| IPENZ - 17 Nov 16 | Hundreds of engineers have been mobilised to check buildings and infrastructure after the Kaikoura earthquake.
Institution of Professional Engineers New Zealand Chief Executive Susan Freeman-Greene says there has been a massive response from engineers, with hundreds working around the clock in the South Island and Wellington since the early hours of Monday.
“At the moment, engineers continue to work with local authorities and building owners to assess buildings and infrastructure, which means checking whether the earthquakes have had any effect on their structural integrity. Public safety is engineers’ paramount concern.
“Some buildings seem to have been subjected to more severe shaking than others. It’s important to gather information so we can understand why and what needs to be learned.
“Engineers and others across the industry will need to work with councils and the Government to understand what this new information means for standards of design and construction.”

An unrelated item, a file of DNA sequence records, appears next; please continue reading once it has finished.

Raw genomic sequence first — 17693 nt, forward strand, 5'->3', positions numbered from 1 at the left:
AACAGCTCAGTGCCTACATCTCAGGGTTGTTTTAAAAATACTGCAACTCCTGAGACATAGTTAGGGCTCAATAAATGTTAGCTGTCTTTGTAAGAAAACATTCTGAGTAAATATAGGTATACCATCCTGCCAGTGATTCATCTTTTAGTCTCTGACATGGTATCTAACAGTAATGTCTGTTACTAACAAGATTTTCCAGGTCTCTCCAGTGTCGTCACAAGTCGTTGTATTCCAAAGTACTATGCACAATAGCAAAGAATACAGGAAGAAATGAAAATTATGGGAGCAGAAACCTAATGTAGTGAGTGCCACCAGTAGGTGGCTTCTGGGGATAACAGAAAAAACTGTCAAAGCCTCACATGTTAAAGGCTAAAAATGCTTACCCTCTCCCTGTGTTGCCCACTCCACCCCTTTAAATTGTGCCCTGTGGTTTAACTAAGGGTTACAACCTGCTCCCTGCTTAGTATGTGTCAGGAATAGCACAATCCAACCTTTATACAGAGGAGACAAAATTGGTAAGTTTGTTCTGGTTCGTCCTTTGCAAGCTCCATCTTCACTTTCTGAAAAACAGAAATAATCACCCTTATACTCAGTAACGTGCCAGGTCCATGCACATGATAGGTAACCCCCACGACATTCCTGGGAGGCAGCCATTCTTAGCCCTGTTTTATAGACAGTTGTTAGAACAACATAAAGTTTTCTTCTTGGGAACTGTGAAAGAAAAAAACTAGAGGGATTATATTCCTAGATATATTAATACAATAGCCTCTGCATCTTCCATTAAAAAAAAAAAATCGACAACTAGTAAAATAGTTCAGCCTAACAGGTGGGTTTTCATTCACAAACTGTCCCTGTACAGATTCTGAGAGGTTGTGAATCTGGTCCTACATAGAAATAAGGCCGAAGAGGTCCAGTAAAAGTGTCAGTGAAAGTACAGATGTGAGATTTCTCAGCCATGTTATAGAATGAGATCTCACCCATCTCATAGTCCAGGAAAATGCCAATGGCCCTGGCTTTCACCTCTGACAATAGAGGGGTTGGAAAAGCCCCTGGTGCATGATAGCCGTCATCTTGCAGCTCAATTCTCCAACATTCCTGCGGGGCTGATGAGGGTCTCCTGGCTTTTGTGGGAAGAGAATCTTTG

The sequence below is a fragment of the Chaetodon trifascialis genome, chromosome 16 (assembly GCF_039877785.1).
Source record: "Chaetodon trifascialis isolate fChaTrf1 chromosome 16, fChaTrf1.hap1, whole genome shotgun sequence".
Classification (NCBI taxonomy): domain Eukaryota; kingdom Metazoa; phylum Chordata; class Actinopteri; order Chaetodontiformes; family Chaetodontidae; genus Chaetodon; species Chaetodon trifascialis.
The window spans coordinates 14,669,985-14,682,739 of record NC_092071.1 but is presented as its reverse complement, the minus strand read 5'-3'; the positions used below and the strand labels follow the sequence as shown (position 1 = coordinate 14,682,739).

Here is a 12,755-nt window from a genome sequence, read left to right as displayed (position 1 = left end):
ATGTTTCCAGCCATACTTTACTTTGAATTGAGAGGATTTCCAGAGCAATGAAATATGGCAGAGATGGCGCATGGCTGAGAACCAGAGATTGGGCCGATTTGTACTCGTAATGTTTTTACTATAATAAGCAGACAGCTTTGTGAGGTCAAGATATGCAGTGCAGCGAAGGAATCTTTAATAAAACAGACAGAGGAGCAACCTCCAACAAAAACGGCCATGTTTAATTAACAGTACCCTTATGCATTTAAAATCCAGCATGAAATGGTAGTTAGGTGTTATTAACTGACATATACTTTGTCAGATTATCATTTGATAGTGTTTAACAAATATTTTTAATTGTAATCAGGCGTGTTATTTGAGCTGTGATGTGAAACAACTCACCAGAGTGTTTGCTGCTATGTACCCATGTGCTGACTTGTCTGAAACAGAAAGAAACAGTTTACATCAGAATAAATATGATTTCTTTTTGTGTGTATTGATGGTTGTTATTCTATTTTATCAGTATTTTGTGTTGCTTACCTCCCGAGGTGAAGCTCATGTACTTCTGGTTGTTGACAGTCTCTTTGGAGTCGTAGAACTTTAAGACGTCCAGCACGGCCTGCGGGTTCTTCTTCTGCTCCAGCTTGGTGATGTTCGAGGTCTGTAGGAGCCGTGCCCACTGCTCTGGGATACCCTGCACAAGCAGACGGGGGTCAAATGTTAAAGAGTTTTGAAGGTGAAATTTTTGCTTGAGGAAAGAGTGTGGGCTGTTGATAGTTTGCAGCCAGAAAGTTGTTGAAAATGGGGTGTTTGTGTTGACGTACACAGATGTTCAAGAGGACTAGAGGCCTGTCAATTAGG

New Zealand Society for Earthquake Engineering (NZSEE) President Peter Smith says every building – and every earthquake – is unique, with many factors working together to determine a building’s performance.
“Engineers have been working hard to identify any buildings that pose a risk to public safety, and are taking a precautionary approach if they suspect any risk."
Structural Engineering Society (SESOC) President Paul Campbell says structural engineers are working together to ensure consistency and make sure they spot trends.
“Nearly 200 structural engineers met in Wellington last night to share what they are learning from inspections and assessments, so that we can establish an understanding of the range of impacts across different types of buildings.
Mr Campbell says technical meetings like this are routinely organised following significant events, and were regularly held for several years following the Canterbury earthquakes. Individual buildings were not discussed.
“Structural engineers are gathering and analysing information as it comes in. We’ll be talking in more detail about this as soon as we can.”